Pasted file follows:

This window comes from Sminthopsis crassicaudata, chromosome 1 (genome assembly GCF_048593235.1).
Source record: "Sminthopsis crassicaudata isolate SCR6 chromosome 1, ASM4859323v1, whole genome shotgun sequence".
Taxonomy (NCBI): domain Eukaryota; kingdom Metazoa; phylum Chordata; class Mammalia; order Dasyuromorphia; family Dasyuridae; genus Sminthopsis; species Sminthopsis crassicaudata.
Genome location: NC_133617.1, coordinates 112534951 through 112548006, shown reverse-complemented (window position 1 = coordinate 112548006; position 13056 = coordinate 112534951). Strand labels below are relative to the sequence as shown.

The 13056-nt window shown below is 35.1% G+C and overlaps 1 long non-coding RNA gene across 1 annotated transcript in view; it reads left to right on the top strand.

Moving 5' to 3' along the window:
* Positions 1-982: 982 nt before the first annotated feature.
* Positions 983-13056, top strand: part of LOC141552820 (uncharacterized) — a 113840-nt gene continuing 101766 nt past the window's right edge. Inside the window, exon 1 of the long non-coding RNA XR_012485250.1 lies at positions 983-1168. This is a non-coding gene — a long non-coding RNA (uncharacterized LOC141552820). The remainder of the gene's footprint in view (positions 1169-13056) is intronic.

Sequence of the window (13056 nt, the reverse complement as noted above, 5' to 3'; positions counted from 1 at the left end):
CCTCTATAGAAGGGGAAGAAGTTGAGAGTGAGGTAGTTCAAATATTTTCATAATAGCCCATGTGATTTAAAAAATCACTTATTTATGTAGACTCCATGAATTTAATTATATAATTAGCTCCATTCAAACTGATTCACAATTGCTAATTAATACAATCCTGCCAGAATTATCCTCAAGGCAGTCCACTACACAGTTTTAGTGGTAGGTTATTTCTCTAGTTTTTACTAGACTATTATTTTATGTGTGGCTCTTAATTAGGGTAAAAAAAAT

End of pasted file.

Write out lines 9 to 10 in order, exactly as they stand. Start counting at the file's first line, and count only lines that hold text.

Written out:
Sequence of the window (13056 nt, the reverse complement as noted above, 5' to 3'; positions counted from 1 at the left end):
CCTCTATAGAAGGGGAAGAAGTTGAGAGTGAGGTAGTTCAAATATTTTCATAATAGCCCATGTGATTTAAAAAATCACTTATTTATGTAGACTCCATGAATTTAATTATATAATTAGCTCCATTCAAACTGATTCACAATTGCTAATTAATACAATCCTGCCAGAATTATCCTCAAGGCAGTCCACTACACAGTTTTAGTGGTAGGTTATTTCTCTAGTTTTTACTAGACTATTATTTTATGTGTGGCTCTTAATTAGGGTAAAAAAAAT